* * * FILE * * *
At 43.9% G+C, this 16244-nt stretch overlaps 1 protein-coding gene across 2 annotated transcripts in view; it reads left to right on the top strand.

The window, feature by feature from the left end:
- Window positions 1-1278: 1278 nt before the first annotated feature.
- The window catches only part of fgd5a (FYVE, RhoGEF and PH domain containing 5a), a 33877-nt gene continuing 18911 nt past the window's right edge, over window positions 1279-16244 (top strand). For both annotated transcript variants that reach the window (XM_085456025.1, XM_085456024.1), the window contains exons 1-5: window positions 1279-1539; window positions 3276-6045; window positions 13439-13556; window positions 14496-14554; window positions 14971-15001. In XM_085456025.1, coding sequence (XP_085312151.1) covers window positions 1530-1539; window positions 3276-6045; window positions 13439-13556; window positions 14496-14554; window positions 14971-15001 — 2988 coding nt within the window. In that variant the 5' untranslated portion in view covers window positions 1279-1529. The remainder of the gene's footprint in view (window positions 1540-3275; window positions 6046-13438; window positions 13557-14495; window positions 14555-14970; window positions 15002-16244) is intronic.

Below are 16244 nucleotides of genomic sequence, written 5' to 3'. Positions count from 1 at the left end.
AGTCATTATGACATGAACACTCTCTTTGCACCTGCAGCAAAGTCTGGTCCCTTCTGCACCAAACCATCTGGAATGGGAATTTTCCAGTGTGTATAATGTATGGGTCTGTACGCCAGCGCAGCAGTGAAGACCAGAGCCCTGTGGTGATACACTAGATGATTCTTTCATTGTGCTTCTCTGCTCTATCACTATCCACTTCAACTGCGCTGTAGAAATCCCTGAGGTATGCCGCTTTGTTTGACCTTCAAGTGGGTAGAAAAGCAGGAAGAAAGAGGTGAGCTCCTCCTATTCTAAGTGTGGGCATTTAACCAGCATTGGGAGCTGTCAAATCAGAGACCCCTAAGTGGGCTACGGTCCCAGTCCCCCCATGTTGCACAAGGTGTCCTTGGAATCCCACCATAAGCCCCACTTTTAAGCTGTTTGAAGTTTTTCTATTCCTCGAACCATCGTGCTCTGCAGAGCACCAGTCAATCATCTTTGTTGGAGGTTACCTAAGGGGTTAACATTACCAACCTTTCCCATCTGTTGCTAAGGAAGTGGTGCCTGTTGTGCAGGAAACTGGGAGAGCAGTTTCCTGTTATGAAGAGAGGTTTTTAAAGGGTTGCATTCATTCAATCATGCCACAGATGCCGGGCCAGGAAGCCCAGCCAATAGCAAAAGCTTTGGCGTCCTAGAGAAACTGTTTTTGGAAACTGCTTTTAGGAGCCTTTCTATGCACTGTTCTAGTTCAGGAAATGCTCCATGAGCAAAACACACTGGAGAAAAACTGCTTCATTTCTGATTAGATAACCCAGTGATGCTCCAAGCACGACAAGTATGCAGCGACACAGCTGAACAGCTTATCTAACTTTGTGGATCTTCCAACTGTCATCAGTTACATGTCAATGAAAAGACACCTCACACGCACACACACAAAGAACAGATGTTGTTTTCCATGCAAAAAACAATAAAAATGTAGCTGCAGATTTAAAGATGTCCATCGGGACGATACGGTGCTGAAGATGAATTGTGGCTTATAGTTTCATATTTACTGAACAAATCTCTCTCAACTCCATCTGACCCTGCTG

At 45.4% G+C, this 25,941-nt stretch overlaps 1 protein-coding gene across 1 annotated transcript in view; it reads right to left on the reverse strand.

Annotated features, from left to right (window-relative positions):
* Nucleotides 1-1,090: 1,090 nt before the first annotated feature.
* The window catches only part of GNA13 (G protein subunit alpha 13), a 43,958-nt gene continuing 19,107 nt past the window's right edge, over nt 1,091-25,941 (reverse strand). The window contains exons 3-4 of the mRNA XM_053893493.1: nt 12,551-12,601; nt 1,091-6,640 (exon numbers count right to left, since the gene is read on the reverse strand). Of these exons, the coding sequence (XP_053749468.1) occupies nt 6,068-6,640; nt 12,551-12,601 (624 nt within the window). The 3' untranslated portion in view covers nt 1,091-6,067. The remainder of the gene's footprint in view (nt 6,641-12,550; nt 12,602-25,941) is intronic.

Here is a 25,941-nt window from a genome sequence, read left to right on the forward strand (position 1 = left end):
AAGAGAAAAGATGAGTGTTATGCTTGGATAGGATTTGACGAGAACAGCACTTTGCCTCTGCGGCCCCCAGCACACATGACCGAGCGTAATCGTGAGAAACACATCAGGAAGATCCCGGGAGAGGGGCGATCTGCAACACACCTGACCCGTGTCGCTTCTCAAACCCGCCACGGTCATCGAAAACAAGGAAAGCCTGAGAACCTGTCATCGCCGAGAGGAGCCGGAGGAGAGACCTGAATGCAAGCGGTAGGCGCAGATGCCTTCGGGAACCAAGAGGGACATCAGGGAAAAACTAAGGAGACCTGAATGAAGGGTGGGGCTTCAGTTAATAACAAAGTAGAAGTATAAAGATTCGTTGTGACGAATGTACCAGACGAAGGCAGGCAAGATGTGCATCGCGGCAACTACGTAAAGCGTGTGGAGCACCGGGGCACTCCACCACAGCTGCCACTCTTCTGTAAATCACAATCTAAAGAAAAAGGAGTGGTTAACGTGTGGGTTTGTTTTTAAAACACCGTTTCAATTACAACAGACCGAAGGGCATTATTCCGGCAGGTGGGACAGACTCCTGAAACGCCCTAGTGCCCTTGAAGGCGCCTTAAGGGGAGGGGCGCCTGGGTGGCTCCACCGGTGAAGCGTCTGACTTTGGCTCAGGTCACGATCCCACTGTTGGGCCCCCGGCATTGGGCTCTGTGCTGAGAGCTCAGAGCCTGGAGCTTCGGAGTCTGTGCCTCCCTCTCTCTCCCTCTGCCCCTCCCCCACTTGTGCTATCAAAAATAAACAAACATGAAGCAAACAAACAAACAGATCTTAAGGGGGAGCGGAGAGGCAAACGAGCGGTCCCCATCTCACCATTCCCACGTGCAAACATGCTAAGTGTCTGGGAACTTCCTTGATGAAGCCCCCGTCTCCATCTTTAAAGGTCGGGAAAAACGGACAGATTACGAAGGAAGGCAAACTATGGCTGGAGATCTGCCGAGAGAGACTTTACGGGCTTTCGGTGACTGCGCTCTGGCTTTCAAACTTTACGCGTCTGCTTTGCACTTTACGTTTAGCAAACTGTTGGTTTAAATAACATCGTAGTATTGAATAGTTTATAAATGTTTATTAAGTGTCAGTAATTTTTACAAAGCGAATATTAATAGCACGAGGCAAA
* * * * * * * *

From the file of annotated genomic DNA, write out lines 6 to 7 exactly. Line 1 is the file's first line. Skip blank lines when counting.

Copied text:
AGTCATTATGACATGAACACTCTCTTTGCACCTGCAGCAAAGTCTGGTCCCTTCTGCACCAAACCATCTGGAATGGGAATTTTCCAGTGTGTATAATGTATGGGTCTGTACGCCAGCGCAGCAGTGAAGACCAGAGCCCTGTGGTGATACACTAGATGATTCTTTCATTGTGCTTCTCTGCTCTATCACTATCCACTTCAACTGCGCTGTAGAAATCCCTGAGGTATGCCGCTTTGTTTGACCTTCAAGTGGGTAGAAAAGCAGGAAGAAAGAGGTGAGCTCCTCCTATTCTAAGTGTGGGCATTTAACCAGCATTGGGAGCTGTCAAATCAGAGACCCCTAAGTGGGCTACGGTCCCAGTCCCCCCATGTTGCACAAGGTGTCCTTGGAATCCCACCATAAGCCCCACTTTTAAGCTGTTTGAAGTTTTTCTATTCCTCGAACCATCGTGCTCTGCAGAGCACCAGTCAATCATCTTTGTTGGAGGTTACCTAAGGGGTTAACATTACCAACCTTTCCCATCTGTTGCTAAGGAAGTGGTGCCTGTTGTGCAGGAAACTGGGAGAGCAGTTTCCTGTTATGAAGAGAGGTTTTTAAAGGGTTGCATTCATTCAATCATGCCACAGATGCCGGGCCAGGAAGCCCAGCCAATAGCAAAAGCTTTGGCGTCCTAGAGAAACTGTTTTTGGAAACTGCTTTTAGGAGCCTTTCTATGCACTGTTCTAGTTCAGGAAATGCTCCATGAGCAAAACACACTGGAGAAAAACTGCTTCATTTCTGATTAGATAACCCAGTGATGCTCCAAGCACGACAAGTATGCAGCGACACAGCTGAACAGCTTATCTAACTTTGTGGATCTTCCAACTGTCATCAGTTACATGTCAATGAAAAGACACCTCACACGCACACACACAAAGAACAGATGTTGTTTTCCATGCAAAAAACAATAAAAATGTAGCTGCAGATTTAAAGATGTCCATCGGGACGATACGGTGCTGAAGATGAATTGTGGCTTATAGTTTCATATTTACTGAACAAATCTCTCTCAACTCCATCTGACCCTGCTG

At 45.4% G+C, this 25,941-nt stretch overlaps 1 protein-coding gene across 1 annotated transcript in view; it reads right to left on the reverse strand.